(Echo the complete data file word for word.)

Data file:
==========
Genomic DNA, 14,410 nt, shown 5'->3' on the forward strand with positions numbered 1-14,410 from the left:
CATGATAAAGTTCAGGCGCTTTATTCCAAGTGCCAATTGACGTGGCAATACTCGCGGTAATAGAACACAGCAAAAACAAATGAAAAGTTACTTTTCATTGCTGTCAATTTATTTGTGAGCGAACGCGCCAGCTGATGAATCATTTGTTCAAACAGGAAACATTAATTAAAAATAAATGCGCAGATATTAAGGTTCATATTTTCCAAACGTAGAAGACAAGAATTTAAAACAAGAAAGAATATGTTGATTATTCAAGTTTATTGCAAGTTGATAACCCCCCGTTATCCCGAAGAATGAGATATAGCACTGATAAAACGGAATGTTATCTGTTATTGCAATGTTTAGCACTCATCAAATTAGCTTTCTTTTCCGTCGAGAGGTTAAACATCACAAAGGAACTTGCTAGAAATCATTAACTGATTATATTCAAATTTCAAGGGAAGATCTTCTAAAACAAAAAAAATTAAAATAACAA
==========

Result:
Genomic DNA, 14,410 nt, shown 5'->3' on the forward strand with positions numbered 1-14,410 from the left:
CATGATAAAGTTCAGGCGCTTTATTCCAAGTGCCAATTGACGTGGCAATACTCGCGGTAATAGAACACAGCAAAAACAAATGAAAAGTTACTTTTCATTGCTGTCAATTTATTTGTGAGCGAACGCGCCAGCTGATGAATCATTTGTTCAAACAGGAAACATTAATTAAAAATAAATGCGCAGATATTAAGGTTCATATTTTCCAAACGTAGAAGACAAGAATTTAAAACAAGAAAGAATATGTTGATTATTCAAGTTTATTGCAAGTTGATAACCCCCCGTTATCCCGAAGAATGAGATATAGCACTGATAAAACGGAATGTTATCTGTTATTGCAATGTTTAGCACTCATCAAATTAGCTTTCTTTTCCGTCGAGAGGTTAAACATCACAAAGGAACTTGCTAGAAATCATTAACTGATTATATTCAAATTTCAAGGGAAGATCTTCTAAAACAAAAAAAATTAAAATAACAA